Landscaping & Lawn Care

1. Warm-season lawns benefit from timely irrigation during dry summer months. While July weather can produce a lot of rainfall with thunderstorms common, sandy soils in the coastal region lawns can suffer if not monitored for needed water. (Tall fescue/ bluegrass lawns can survive with minimal irrigation since they go into dormancy if not fertilized.)

2. Warm-season turfgrass varieties, like Bermuda grass, St. Augustine and zoysia, should be fertilized monthly during the summer months. For more information on lawn management, request or download a copy of the “Lawn Maintenance Calendar” from N.C. Cooperative Extension. (Tall fescue lawns should not be fertilized unless they are managed under routine irrigation and the care of a professional lawn service.)

3. Mow lawns as needed but remove no more than one-third of the height of the grass. This ensures that the root system is not stressed. Clippings can be left on tall fescue lawns to recycle nutrients and add organic matter back to the soil. Raise the cutting height on cool season lawns during the summer months; as this helps reduce weed infestations and support grass root systems.

4. Irrigation and mulching are important practices for successful landscape gardening. Experiment with drip irrigation and other low-volume systems to conserve water. Rain barrels that collect stormwater from your gutters are one way to supply moisture to thirsty flower gardens.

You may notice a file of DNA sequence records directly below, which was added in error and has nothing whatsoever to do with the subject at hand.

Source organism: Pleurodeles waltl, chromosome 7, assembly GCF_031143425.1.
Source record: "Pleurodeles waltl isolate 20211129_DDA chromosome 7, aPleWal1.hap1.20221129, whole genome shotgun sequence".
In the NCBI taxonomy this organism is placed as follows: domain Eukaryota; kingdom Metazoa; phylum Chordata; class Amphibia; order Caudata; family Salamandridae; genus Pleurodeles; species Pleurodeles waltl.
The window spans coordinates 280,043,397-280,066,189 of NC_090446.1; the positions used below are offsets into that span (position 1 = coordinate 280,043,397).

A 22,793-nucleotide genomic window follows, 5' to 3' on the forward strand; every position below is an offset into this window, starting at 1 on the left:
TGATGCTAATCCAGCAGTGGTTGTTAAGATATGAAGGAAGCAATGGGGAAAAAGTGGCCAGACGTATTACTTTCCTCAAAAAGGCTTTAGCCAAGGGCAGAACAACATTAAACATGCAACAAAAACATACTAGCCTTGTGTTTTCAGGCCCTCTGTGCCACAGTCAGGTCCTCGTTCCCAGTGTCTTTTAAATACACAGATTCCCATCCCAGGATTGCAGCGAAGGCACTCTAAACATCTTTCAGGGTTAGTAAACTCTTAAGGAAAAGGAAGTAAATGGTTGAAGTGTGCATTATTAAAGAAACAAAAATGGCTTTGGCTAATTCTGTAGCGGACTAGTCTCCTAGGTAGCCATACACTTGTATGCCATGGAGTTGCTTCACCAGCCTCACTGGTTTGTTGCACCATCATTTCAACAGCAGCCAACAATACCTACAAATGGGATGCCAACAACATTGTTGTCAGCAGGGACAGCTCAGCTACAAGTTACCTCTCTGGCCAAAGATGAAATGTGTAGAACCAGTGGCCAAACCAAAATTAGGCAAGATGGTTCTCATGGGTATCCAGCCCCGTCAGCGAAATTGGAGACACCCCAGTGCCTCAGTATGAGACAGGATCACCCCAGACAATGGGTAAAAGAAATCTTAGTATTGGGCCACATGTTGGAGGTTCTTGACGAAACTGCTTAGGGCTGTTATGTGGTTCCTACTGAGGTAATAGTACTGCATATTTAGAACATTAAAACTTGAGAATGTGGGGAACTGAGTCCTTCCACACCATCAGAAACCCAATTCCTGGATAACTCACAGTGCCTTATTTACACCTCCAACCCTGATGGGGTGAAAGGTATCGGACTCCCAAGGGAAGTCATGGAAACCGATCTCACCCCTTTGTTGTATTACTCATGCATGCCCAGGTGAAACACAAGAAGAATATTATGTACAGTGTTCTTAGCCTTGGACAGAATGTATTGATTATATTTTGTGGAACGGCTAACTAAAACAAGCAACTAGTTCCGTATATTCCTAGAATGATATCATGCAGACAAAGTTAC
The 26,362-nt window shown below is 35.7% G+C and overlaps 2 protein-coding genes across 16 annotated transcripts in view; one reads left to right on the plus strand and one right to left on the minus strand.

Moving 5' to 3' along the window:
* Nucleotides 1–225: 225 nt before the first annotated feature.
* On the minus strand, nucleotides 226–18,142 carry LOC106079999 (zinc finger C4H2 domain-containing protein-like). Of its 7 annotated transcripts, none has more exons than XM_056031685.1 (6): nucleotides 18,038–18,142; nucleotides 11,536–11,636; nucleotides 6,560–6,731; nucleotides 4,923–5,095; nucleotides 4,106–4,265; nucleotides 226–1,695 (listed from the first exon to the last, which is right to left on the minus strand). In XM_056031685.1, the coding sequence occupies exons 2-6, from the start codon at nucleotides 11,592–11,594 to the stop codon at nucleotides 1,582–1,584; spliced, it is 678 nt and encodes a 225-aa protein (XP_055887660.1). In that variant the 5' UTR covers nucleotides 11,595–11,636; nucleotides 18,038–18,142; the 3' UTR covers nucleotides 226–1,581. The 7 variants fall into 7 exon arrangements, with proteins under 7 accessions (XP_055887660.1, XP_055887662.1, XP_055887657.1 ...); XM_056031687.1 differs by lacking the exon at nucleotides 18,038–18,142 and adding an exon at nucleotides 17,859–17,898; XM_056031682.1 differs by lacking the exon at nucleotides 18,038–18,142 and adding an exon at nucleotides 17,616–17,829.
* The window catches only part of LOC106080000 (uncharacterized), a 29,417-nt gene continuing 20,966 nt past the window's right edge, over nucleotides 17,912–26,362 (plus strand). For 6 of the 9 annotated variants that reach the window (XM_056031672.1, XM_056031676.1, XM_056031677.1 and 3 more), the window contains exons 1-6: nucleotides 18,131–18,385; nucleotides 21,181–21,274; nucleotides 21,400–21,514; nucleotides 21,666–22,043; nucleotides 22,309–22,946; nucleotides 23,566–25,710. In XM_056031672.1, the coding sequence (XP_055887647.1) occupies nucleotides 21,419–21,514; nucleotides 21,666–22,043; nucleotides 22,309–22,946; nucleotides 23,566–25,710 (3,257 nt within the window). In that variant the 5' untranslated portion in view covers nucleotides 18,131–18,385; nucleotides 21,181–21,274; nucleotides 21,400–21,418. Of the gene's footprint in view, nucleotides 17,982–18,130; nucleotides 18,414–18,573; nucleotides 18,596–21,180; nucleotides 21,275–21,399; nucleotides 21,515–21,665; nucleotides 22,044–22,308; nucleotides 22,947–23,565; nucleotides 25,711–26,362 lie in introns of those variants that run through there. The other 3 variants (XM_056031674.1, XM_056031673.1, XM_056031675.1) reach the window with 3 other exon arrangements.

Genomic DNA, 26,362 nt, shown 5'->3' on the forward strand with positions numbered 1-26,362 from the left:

5. Prevent crabgrass seedlings and other summer weeds that germinate in July. Slow-release fertilizers that contain a crabgrass preemergence herbicide are a convenient way to provide continuous nutrition to ornamental plantings and reduce weeding time. Hand removal of crabgrass in edible plantings is made easier by pulling them after a rain or irrigation application.

6. Prune off dead rose blossoms by clipping the stem above the first set of five leaflets beneath the flower on hybrid teas or flower cluster with shrub roses. Pinch out the top buds of dahlias and mums for bushier plants and more flowers later in the season.

7. Many ornamental shrubs, such as azaleas and spring-flowering bushes, form flower buds in late summer. July is the last call for pruning these shrubs. It is important to water pruned shrubs for normal recovery.